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Stop Asking Candidates For Current Salary

dollar closeup.jpegOne of the most pressing topics being discussed in current recruiting circles is the big concern around the legislation barring employers (and yes, recruiters) from asking candidates about their salary history or benefits. From industry conference presentations to Facebook group discussions, this legislation has staffing and recruiting professionals highly concerned about the impact it will have on our ability to do our jobs. Should recruiters and managers be concerned about this legislation?

Not. At. All.

To all the recruiters out there, the real question – When qualifying a candidate for a job opportunity, do you need to know what that candidate is currently earning? When we propose the question of what a candidate is earning, what are we trying to accomplish? Who/what has dictated that this information holds value? Most of the time, what we are trying to achieve is alignment with our client’s target salary for the position. Keep focusing on the initial question – do you need to know what the candidate is CURRENTLY EARNING?

I say No. Stay with me here.

The point is this: There is legislation being presented to ban the question in various states and cities around the country. What do we do? Consider the following . . .

You are asking an outdated question.

Simply put, asking for a candidates’ current salary is part of an old school recruiting mindset. As recruiters, and even for employers, there is minimal reason why we NEED to know a candidates’ current salary. As staffing professionals, we should be able to make informed determinations based on years of experience, industry, profession, skills, etc. Additionally, there are plenty of tools and sources available to us to help us get an idea of what a person should be making in their career.

Why do recruiters insist that we ask about current salary? There are plenty of differing views on why asking for a candidates’ salary history is harmful. The general idea is that asking for a candidate’s salary history is contributing to pay inequity. No matter the reason for the legislation, it is growing in popularity and as recruiters, we need to evolve.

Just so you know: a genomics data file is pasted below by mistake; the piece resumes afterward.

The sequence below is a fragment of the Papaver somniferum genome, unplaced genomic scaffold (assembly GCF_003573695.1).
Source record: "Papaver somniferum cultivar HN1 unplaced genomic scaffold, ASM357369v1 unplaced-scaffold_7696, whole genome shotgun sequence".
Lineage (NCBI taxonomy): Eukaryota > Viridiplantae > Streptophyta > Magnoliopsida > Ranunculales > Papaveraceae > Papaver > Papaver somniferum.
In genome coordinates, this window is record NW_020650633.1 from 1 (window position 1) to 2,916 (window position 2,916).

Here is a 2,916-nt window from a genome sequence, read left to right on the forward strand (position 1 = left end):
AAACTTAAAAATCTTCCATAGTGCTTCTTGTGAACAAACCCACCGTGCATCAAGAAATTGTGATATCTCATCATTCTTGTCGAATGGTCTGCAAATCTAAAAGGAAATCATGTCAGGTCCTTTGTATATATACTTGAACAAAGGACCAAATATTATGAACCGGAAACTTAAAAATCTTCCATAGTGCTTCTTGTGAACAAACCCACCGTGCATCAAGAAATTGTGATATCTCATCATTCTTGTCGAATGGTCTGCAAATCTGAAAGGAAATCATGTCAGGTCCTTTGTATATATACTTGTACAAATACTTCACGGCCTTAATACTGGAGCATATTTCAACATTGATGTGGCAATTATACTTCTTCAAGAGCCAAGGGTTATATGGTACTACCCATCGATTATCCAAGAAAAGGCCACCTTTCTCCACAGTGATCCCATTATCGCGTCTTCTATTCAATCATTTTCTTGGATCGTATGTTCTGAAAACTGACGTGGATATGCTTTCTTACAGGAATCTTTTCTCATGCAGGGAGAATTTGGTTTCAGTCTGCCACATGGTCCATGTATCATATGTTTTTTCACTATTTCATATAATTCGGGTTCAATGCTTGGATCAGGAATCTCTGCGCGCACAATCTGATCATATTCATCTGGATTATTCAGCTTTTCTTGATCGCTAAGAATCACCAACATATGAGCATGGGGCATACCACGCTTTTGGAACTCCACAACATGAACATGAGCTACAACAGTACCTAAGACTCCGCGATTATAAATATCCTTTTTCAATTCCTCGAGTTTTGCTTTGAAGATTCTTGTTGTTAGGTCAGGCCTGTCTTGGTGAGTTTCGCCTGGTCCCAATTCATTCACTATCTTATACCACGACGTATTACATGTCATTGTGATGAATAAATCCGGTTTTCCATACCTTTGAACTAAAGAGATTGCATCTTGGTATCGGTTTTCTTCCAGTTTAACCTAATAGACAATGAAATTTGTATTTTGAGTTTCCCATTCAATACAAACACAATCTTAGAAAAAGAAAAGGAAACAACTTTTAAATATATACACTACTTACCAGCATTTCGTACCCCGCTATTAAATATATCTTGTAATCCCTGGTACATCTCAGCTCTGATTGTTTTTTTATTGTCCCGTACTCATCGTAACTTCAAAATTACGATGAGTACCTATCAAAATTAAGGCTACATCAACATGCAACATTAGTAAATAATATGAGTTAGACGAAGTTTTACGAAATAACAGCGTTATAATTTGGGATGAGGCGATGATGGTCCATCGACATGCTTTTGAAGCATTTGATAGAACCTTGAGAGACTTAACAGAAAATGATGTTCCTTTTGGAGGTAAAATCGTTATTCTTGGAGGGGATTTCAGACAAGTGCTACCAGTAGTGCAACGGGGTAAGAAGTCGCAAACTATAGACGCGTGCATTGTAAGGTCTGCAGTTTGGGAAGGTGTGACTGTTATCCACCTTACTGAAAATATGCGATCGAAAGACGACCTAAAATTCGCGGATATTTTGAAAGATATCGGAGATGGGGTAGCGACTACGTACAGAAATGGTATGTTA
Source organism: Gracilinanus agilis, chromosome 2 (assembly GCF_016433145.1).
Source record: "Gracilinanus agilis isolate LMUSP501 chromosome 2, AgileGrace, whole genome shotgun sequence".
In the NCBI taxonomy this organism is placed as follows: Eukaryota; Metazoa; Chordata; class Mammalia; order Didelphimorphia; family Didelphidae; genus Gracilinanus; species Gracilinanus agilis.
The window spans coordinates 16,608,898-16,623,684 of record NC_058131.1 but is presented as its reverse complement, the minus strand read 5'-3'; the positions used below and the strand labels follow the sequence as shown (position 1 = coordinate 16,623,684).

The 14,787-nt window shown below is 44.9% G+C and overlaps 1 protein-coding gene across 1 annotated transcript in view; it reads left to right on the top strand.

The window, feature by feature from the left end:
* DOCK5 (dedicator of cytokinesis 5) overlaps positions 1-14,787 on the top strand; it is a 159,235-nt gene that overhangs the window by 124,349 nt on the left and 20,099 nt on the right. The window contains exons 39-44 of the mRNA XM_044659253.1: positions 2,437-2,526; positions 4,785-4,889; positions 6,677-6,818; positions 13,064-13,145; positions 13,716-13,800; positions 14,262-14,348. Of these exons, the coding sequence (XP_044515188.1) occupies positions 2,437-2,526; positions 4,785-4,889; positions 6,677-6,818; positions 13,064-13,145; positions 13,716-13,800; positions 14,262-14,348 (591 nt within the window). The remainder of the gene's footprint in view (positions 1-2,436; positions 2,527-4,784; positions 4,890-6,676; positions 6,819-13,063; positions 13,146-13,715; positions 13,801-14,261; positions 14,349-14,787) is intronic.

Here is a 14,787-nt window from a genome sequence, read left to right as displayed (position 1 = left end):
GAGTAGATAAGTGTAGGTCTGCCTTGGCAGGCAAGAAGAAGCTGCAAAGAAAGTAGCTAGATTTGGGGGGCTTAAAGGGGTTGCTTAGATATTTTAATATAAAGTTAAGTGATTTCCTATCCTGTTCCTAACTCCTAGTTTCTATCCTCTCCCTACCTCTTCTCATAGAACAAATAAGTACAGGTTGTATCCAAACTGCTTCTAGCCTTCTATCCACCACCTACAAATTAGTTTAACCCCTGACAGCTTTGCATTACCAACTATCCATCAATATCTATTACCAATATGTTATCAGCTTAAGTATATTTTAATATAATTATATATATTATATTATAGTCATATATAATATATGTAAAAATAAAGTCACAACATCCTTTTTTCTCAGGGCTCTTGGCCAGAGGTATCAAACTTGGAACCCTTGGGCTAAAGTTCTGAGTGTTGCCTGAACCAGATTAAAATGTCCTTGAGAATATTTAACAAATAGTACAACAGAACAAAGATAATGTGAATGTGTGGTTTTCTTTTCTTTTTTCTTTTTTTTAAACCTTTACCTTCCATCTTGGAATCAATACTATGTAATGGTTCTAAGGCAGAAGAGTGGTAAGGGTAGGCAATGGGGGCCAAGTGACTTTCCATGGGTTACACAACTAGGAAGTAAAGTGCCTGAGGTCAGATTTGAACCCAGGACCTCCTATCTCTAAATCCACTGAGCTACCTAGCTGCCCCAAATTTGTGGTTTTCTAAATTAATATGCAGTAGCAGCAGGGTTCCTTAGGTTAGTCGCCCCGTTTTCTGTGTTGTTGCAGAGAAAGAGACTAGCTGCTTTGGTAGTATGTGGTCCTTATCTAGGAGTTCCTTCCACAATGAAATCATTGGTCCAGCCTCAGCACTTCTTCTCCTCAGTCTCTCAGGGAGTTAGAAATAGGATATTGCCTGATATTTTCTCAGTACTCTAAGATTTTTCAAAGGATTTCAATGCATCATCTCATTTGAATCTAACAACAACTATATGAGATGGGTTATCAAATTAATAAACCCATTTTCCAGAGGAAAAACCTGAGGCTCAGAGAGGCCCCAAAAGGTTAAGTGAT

What recruiters and employers should be interested in, are the motivations our candidates are considering when making a move into a new position. It’s highly unlikely a candidate is going to consider leaving a secure job for a new position at the same (or less, for that matter) compensation than they are currently making. Money is a primary motivator when it comes to candidate interest and engagement in the recruiting process, so we shouldn’t ignore it, but instead approach it differently.

Current Salary vs. Salary Expectations

As recruiters, part of our job is to qualify our candidates’ interest in the positions we are recruiting for. With that statement in mind, is it more important to consider what they are currently earning, or what they want to earn in a new position? Working in the current candidate-driven market, we as recruiters should be focused on the latter. Focusing on what our candidates’ salary expectations are, rather than their current salary, we are able to determine what target salary they are most likely to consider a new opportunity at.

The other great thing about asking a candidate about their salary expectations – we avoid the new legislation barring asking about current salary! While this legislation continues to gain popularity in cities and states around our country, it’s beneficial that we consider changes to our policies that address it early, rather than retroactively.

Getting push back from end clients on this idea? Like many other aspects of our industry, it’s important that we, as recruiting professionals, are changing and evolving with the times to stay relevant. Informing our clients on these changes is often a great step in becoming viewed as a partner rather than just another source of resumes.

At the time of this writing, here are the current locations where the law will be going into effect:

  • New York City (as of October 31, 2017)
  • Philadelphia (as of May 23, 2017, pending legislation challenging the law)
  • Oregon (January 2019)
  • Puerto Rico (March 2018)
  • Massachusetts (July 1, 2018)
  • Delaware (as of December 14, 2017)
  • California (as of January 1, 2018)
  • San Francisco (July 1, 2018)
  • Pittsburgh, PA (Only Public Employers, specifically city employees)
  • New Orleans, LA (Only Public Employers, specifically for the city of New Orleans)

Take note, there are over 20 states that have proposed legislation prohibiting salary history questions as well. Be prepared, fellow recruiters!


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